The first calf heifer is one of the most challenging animals in the cowherd for a number of reasons, says Warren Rusche, South Dakota State University cow/calf field specialist.
"The largest challenges are dealing with potential calving difficulties and getting her re-bred on time," he says. "Getting her successfully re-bred is a challenge under the best of circumstances."
Rusche says the stakes are even higher for producers this season, given significantly greater values of bred heifers and bred cows. A first calf heifer that either loses her calf or fails to re-breed could easily lose half her value when she's marketed as a cull compared to being retained on the balance sheet as a bred female, he says.
"Any steps that can be taken to minimize those losses will help us hold the line on the expense of cow depreciation and replacement costs," he adds.
Where to begin
Preventing calf death loss at calving either from calving difficulty or from disease or environmental stress is the obvious place to start when we are trying to increase our income and minimize our need for replacements, Rusche says.
The effect that calving difficulty has on re-breeding success of a first calf heifer isn't as obvious as death loss, but drives up costs just the same because of higher culling rates. In a Meat Animal Research Center study, he says, the conception rate during a 70-day breeding season for heifers that had trouble calving was 16% lower compared to those that calved unassisted (85% versus 69%).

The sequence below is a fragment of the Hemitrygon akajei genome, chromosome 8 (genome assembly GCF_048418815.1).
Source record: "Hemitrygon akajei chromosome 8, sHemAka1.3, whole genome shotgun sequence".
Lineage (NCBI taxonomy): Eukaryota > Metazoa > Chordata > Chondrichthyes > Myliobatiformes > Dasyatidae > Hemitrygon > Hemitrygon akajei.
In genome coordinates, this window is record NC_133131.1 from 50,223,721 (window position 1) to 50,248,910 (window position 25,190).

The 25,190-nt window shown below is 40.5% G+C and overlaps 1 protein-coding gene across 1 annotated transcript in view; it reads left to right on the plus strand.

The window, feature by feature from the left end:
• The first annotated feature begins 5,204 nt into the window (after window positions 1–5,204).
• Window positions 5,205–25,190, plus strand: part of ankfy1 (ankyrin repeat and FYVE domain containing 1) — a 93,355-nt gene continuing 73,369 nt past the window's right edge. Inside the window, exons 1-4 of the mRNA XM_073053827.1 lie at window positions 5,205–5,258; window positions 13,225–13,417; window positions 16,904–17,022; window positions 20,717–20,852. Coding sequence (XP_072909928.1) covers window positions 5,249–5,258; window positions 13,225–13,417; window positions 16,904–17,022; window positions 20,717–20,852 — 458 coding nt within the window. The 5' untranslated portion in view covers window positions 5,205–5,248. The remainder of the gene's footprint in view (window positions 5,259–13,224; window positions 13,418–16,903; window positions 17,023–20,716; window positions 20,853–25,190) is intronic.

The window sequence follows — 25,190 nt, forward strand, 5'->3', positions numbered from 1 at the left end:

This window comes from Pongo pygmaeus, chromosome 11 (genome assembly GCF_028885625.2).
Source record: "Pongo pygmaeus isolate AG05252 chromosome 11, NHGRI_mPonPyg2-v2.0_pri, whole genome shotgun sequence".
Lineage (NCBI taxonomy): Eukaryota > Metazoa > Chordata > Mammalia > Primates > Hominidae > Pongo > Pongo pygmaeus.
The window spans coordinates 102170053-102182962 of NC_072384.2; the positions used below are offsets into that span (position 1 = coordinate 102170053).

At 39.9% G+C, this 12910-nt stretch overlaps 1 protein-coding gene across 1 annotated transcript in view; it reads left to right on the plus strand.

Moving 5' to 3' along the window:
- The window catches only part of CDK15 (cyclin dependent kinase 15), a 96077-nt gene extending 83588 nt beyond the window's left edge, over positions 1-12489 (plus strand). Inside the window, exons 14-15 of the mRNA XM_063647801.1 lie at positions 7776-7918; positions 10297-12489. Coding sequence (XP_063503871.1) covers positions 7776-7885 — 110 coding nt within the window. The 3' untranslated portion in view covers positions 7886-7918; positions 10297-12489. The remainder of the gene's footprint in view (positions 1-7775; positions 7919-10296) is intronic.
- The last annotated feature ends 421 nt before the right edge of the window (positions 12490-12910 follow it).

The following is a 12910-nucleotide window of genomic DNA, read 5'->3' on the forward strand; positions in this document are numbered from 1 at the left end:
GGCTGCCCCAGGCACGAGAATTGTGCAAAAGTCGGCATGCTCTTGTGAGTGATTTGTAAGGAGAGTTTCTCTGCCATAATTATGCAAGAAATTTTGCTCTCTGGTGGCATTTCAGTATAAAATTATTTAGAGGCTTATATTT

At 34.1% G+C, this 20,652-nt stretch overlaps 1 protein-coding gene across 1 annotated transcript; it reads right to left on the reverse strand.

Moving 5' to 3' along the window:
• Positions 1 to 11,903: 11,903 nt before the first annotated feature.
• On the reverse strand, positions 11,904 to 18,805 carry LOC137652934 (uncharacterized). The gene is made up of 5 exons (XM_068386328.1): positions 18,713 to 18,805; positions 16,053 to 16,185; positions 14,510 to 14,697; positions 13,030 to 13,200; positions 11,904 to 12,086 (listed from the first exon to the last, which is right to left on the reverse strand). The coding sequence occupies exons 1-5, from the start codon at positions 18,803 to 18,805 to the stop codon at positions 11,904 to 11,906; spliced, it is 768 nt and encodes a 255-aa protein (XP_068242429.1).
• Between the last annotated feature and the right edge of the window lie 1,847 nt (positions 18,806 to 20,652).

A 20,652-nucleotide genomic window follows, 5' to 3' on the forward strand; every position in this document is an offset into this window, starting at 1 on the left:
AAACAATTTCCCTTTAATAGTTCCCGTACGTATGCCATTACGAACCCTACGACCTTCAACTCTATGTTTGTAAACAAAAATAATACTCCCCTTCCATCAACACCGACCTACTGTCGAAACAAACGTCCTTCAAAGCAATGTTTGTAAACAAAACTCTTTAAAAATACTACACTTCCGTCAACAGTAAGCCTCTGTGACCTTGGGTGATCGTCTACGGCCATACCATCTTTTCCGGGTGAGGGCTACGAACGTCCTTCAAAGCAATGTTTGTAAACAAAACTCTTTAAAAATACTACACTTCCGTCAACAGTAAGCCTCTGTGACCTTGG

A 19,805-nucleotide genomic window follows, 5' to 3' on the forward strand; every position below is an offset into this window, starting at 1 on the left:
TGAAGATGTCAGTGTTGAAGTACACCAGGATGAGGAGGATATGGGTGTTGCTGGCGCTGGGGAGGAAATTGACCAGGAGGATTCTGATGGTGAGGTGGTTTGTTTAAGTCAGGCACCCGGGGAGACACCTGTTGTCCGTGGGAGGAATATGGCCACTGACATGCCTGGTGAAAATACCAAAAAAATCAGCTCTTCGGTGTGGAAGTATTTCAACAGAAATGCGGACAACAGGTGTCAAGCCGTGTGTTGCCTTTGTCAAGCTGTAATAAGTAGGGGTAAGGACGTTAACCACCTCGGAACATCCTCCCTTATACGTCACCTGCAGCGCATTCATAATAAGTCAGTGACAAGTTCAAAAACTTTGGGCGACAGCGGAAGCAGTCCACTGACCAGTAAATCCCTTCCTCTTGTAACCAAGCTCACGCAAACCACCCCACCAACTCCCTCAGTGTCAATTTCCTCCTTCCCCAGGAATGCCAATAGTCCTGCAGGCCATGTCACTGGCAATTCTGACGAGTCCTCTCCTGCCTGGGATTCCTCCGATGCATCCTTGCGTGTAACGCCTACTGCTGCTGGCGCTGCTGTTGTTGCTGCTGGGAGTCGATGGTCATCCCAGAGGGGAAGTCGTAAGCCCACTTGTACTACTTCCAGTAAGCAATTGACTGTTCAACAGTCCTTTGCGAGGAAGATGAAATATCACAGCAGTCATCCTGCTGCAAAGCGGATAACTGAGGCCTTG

"When we add up all the costs associated with calving difficulty, including death loss, veterinarian and labor expenses, plus the potential for lowered reproductive success, it becomes very clear that calving difficulty in heifers is an expensive proposition, even more so in today's market," Rusche says.
Although there isn't anything that can be done to change the genetics in place for this year's calf crop, producers can plan to maximize chances for success during calving season with a few considerations. Rusche suggests:
• Be prepared. Have the facilities and all necessary equipment ready and available in plenty of time. That first heifer usually comes faster than expected.
• Have a plan. Think about what could (or will) go wrong during calving season and how you might be able to address those problems. Recognize when you may need to call for some assistance from your veterinarian. Research data has shown that heifers that were assisted as soon as the feet or water bag were visible had a 19% greater pregnancy rate than those who went through a prolonged labor.
• Sanitation is important but often overlooked. Anytime we're assisting the calving process, we're introducing pathogens into the reproductive tract. Some steps we can take include cleaning the cow before entering, using OB sleeves and disinfecting the equipment after use.
None of this is new or particularly earth-shattering information, Rusche asserts. But he points out that the market environment producers are operating in this year is new, where every calf and every bred female are worth much more than has been seen in a while.
"Small improvements in outcomes will have a much larger financial impact than we've seen before," Rusche concludes.